First Tombras ADPR Future Educator Fellow Learns from Tombras Agency
Kibum Youn, pictured with Justin Estrada, vice president media director at Tombras Agency
The Tombras School of Advertising and Public Relations (ADPR) is committed to forming well-rounded educators, who can speak confidently to the practice and bring innovative learning opportunities to the classroom.
In the ever-evolving landscape of advertising and public relations, potential employees need to be armed with real-world knowledge of what is taking place in the industry. They are often advised to supplement their studies in the classroom with practical experience in the field.
But what about the teachers guiding those students?
That was part of the impetus for creating the Tombras School of Advertising and Public Relations Fellowship for Future Educators at the University of Tennessee, Knoxville.
Making its debut this summer, the program’s purpose is to provide future college professors with the opportunity to gain insight into the workings of an advertising agency in order to enrich their teaching and inform their research.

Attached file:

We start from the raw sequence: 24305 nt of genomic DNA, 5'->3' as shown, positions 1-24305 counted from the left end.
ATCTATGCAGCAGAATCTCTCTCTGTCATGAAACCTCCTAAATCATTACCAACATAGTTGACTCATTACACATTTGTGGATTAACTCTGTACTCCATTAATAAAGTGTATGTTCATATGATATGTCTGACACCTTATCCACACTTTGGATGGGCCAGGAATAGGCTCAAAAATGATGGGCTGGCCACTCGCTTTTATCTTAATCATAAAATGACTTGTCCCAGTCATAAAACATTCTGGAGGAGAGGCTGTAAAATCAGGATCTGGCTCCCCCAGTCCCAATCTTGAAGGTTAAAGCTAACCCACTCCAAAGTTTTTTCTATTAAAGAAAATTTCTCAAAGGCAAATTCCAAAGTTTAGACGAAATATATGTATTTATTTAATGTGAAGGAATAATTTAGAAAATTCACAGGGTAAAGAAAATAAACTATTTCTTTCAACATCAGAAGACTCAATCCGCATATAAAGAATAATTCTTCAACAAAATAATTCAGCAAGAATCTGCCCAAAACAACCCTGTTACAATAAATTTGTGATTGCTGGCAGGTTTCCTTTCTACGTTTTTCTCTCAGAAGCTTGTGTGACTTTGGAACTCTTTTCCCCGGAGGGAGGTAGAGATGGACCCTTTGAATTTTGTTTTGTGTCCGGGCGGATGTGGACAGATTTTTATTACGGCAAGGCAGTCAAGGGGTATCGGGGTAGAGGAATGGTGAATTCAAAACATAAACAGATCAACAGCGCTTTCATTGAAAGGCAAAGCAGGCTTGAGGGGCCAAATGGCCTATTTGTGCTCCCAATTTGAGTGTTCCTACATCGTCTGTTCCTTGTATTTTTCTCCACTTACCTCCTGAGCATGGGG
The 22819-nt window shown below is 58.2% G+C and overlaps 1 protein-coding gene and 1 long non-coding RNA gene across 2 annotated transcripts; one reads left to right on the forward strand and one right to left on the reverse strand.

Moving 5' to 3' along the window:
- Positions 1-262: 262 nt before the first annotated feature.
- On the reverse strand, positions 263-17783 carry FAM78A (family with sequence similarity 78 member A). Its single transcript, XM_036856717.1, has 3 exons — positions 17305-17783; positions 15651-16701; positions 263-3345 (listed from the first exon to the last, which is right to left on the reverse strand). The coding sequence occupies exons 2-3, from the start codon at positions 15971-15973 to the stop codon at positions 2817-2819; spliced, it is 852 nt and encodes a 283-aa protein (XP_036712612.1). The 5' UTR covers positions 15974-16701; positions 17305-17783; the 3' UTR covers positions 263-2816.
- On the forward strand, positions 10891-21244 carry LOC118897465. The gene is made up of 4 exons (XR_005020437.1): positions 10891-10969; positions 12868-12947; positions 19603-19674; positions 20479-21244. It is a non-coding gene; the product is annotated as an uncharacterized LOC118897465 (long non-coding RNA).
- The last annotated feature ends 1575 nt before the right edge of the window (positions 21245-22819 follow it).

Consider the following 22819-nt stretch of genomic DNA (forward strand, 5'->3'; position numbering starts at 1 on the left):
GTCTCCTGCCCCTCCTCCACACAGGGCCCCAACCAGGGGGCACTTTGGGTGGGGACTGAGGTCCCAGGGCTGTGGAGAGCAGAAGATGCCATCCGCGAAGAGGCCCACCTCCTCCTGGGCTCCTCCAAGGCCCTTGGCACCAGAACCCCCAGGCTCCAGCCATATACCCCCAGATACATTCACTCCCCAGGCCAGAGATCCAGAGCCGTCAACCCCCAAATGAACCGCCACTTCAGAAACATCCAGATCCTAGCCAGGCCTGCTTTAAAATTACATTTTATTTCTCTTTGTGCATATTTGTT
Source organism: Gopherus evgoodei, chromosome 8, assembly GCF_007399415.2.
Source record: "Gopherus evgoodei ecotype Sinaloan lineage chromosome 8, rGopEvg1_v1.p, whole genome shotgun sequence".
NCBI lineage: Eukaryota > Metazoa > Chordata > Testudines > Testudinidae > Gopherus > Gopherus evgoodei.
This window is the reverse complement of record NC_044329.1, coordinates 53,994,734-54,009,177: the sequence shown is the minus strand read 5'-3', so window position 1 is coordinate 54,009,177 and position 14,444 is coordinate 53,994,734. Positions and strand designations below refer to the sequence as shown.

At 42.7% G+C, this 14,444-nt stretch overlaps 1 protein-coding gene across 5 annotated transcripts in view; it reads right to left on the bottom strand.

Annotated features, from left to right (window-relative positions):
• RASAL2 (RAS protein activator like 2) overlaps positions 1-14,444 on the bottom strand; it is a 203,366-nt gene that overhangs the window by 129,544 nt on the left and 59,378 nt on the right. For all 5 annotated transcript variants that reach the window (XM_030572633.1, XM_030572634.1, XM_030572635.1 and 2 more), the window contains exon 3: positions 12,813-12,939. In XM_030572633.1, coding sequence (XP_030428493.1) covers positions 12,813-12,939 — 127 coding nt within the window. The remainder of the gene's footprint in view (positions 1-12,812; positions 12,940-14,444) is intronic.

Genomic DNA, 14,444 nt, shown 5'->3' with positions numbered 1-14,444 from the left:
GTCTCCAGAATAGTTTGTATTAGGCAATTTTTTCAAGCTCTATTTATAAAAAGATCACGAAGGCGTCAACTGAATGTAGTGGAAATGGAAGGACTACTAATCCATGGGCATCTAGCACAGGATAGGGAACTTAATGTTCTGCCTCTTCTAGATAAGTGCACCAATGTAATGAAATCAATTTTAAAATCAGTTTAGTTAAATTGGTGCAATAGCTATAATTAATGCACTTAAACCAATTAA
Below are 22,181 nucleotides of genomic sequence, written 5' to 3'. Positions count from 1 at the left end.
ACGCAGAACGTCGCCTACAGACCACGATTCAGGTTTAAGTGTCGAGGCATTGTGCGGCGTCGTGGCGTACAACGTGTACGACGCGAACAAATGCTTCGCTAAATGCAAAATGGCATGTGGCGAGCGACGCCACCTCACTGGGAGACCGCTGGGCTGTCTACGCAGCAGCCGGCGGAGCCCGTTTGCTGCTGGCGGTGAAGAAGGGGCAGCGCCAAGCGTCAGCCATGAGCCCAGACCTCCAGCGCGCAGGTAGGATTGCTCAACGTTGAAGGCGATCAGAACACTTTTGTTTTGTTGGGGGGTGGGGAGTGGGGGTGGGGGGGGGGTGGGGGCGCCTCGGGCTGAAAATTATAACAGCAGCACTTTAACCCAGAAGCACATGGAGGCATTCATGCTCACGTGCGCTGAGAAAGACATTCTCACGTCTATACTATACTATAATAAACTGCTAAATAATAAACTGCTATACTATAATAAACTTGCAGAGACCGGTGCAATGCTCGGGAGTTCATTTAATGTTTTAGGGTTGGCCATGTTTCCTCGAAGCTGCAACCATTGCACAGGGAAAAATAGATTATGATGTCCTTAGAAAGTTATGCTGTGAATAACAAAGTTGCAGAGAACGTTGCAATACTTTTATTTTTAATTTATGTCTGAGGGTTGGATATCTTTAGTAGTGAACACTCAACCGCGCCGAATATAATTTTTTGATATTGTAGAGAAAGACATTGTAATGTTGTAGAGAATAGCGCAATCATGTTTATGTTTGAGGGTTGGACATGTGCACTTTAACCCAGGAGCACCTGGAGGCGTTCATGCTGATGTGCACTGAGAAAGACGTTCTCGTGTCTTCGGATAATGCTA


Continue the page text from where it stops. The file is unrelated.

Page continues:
UT has partnered with the Tombras Agency to host a College of Communication and Information doctoral candidate with a concentration in advertising for three weeks during the summer. The inaugural fellow, PhD candidate Kibum Youn, shadowed the agency’s media and social media teams, sat in on meetings, and had one-on-one conversations with staff members to learn about their roles and the projects they are working on.